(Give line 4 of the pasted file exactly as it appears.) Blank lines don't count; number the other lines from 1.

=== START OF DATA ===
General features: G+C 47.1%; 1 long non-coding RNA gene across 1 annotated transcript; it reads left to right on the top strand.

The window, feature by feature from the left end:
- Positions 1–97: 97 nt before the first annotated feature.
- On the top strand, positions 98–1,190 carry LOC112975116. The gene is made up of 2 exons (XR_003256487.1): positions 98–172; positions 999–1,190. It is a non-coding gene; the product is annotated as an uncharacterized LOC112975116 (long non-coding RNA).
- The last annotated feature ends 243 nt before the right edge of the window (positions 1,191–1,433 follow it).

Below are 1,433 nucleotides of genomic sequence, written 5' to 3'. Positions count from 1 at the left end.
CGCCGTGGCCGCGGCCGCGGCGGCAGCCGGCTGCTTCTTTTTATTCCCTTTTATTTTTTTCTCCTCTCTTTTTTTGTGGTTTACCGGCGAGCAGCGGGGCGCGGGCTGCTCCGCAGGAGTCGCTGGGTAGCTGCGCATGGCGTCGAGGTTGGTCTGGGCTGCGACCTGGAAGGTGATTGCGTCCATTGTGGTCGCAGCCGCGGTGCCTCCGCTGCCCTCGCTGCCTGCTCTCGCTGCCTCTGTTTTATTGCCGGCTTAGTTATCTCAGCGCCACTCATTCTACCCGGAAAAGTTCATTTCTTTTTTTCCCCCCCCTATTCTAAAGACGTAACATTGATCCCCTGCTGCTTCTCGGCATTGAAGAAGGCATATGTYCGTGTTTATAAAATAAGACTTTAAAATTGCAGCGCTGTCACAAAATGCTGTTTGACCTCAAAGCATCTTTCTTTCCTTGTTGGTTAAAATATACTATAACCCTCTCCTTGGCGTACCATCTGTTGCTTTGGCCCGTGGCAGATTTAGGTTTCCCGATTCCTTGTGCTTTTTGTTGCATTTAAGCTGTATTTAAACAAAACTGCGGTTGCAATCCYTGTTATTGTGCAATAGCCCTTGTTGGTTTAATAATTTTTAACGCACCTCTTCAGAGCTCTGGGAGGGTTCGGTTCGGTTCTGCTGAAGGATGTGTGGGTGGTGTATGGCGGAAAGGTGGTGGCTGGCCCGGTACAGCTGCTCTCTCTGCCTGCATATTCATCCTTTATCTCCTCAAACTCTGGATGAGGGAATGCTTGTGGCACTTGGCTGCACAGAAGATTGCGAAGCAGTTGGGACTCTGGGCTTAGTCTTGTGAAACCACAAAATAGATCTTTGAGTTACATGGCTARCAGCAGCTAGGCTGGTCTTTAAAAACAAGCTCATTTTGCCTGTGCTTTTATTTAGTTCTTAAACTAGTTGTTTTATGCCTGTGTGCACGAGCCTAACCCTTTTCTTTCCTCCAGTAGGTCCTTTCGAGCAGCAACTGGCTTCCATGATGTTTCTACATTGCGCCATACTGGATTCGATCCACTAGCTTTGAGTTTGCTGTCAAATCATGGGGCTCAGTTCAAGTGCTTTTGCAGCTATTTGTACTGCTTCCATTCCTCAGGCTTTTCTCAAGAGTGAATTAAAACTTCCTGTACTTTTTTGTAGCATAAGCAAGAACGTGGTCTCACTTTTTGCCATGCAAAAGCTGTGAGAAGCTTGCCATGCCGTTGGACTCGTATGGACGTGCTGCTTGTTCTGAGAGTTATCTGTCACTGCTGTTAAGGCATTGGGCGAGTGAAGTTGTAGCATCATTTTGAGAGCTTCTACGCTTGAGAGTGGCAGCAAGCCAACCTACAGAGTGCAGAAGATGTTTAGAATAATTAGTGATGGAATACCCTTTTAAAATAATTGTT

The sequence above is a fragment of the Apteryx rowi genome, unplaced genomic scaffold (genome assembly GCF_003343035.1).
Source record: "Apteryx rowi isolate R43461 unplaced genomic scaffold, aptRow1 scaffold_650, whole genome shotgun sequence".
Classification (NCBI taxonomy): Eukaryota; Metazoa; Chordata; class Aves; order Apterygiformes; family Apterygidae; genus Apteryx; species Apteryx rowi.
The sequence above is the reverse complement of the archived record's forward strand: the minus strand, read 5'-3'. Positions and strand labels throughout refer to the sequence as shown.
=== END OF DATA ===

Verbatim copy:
- On the top strand, positions 98–1,190 carry LOC112975116. The gene is made up of 2 exons (XR_003256487.1): positions 98–172; positions 999–1,190. It is a non-coding gene; the product is annotated as an uncharacterized LOC112975116 (long non-coding RNA).